At this point, you’ll have one final opportunity to look through all of the components and features that you’ve decided to install and give it the ‘okay’. If you are happy with it, press F and then enter to get things underway.

Installing Plesk on Windows Using Web GUI

For anyone wanting to choose which Plesk components to install, it’s best to use the graphical interface. Here’s how:

1. Log in to the server using RDP.

2. Download Plesk Installer.

3. Pull up the Windows command prompt and switch the working directory to the one you saved the installer binary to, then run this command:

plesk-installer.exe --web-interface

This is going to run the installer GUI in your browser.

If you’d prefer to install an older version of Plesk, then type:

plesk-installer.exe --web-interface --all-versions

Choose a language for the interface and then log in using your Windows administrator credentials to continue. You’ll then see the installer GUI welcome screen. This is where you will come to later when you want to update, add or remove any of Plesk’s components, but for now, you’ll just be installing Plesk.

Install Plesk on Windows - GUI - 1

If you’d like to make changes to the settings for this installation, then click on Updates source and installation settings.

Install Plesk On Windows - GUI - 2

Here you’ll be able to:

  • Change where the installation files are downloaded from by default (which is the Plesk servers). You can tell the system to look for them elsewhere, such as a local mirror or local disk.
  • Change where the installation files are downloaded to
  • Configure the HTTP proxy server address, and also set the username and password.
  • Change the language of the installer interface.

When you’re happy with your selections, click Save to carry on to the next part.

Install Plesk On Windows - GUI - 3

Click Install or Upgrade Product on the welcome screen to carry on.

Now, it is time to choose the version of Plesk that you want to install. Check the box next to Plesk, then choose which version you want and which installation type. In the example above you’re choosing Plesk Obsidian, which is the latest stable release. If you ran the installer with the –all-versions option, the list of available Plesk versions will be different.

Install Plesk On Windows - GUI - 4

The features and components that get installed will depend upon which of these types of installation you choose:

  • Recommended is the type that will give you all the necessary elements that you need for web hosting—things like a web server, mail server, database server, and so on—plus a selection of the most popular and widely used features. This is the one to go for if you aren’t sure what you need yet.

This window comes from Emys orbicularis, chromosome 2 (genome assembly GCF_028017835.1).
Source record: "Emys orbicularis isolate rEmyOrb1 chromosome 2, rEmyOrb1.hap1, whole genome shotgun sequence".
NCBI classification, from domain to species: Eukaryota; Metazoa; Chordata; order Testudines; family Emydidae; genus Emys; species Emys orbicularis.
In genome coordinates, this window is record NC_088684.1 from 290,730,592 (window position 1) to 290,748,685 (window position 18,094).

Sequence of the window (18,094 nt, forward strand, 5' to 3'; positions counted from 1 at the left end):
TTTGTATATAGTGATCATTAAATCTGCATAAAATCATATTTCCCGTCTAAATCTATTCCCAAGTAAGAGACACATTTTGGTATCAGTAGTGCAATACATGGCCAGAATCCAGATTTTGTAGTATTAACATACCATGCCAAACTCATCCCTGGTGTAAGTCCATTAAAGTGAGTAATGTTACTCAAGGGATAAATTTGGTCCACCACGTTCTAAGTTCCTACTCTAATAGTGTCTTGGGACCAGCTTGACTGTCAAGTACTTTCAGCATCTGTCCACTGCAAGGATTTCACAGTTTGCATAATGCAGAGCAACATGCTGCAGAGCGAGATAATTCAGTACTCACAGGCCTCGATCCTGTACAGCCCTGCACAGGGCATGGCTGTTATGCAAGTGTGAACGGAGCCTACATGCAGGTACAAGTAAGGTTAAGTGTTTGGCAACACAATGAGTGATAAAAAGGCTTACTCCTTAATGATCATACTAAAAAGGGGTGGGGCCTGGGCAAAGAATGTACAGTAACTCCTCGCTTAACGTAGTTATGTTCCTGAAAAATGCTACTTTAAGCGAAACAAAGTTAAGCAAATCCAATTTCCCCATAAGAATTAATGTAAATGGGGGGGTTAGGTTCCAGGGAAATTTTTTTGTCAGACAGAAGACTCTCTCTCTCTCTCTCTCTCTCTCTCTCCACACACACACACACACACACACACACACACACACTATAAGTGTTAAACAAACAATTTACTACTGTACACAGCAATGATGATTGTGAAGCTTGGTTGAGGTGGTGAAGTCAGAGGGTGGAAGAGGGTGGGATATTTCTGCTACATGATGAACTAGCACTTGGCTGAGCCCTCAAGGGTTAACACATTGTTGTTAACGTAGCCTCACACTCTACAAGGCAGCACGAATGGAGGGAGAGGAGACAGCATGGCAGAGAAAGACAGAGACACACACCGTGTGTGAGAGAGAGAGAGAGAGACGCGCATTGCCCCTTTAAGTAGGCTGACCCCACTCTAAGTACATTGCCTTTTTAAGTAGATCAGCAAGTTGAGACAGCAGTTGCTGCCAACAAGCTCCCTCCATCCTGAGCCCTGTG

• The Full installation type does what it says and gives you everything that Plesk has to offer, but you’ll only want to go for this option if you’re sure you have enough disk space, as it takes up quite a lot.
  • The Custom installation type lets you pick and choose from a list of which elements you want to install, but it’s best left to confident admins who have previous experience of Plesk.

Don’t worry about making the wrong choice at this point because there isn’t really a wrong choice. With Plesk, you can always add or remove components and features later until you have the system set up just how you want it.

Install Plesk On Windows - GUI - 5

Once you’ve chosen what type of installation you want, you might get a prompt to configure extra settings, like which directory to install Plesk in, where to put the content of websites hosted in Plesk, and the Plesk “admin” user password (which, along with your login name will get you into Plesk).

Once you’ve configured the settings, click Continue to start installing.

Install Plesk On Windows - GUI - 6

IP Address Management. How to Make it Simpler With Plesk

IP Address Management In Plesk

Plesk’s user-friendly and extensively featured GUI was created to make the management of web, mail, DNS, and other services a lot simpler for IT specialists. It’s is a hosting control panel, so its job is to act as a bridge between a system’s services and its users. For instance, when someone uses the GUI to create a website, Plesk broadcasts this request to either an Apache or an IIS web server, and in the case of the latter it adds a new virtual host to the system. Having a one-stop-shop like this for looking after system services means that maintenance costs go down and flexibility and control for administrators go up.

One of the things that the Plesk GUI lets you do is both manage and add to the list of registered IP addresses.